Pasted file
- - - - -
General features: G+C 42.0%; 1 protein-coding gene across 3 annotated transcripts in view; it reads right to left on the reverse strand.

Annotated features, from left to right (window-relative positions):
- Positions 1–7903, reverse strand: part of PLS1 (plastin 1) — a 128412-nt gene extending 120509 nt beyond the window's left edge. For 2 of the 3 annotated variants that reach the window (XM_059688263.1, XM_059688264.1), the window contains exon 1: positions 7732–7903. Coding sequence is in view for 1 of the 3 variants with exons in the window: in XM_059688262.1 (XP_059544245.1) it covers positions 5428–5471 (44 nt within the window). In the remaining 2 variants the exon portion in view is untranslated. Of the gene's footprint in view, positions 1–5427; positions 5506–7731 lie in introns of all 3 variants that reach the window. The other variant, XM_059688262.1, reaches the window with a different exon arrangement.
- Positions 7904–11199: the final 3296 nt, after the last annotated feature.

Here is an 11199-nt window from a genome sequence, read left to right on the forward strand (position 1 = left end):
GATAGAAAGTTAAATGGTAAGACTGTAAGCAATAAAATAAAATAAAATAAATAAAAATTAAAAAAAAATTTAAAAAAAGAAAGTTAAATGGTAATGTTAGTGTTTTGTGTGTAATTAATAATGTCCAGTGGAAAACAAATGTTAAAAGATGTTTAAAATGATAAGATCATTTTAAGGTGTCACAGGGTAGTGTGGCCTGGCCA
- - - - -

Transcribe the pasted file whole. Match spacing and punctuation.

General features: G+C 42.0%; 1 protein-coding gene across 3 annotated transcripts in view; it reads right to left on the reverse strand.

Annotated features, from left to right (window-relative positions):
- Positions 1–7903, reverse strand: part of PLS1 (plastin 1) — a 128412-nt gene extending 120509 nt beyond the window's left edge. For 2 of the 3 annotated variants that reach the window (XM_059688263.1, XM_059688264.1), the window contains exon 1: positions 7732–7903. Coding sequence is in view for 1 of the 3 variants with exons in the window: in XM_059688262.1 (XP_059544245.1) it covers positions 5428–5471 (44 nt within the window). In the remaining 2 variants the exon portion in view is untranslated. Of the gene's footprint in view, positions 1–5427; positions 5506–7731 lie in introns of all 3 variants that reach the window. The other variant, XM_059688262.1, reaches the window with a different exon arrangement.
- Positions 7904–11199: the final 3296 nt, after the last annotated feature.

Here is an 11199-nt window from a genome sequence, read left to right on the forward strand (position 1 = left end):
GATAGAAAGTTAAATGGTAAGACTGTAAGCAATAAAATAAAATAAAATAAATAAAAATTAAAAAAAAATTTAAAAAAAGAAAGTTAAATGGTAATGTTAGTGTTTTGTGTGTAATTAATAATGTCCAGTGGAAAACAAATGTTAAAAGATGTTTAAAATGATAAGATCATTTTAAGGTGTCACAGGGTAGTGTGGCCTGGCCA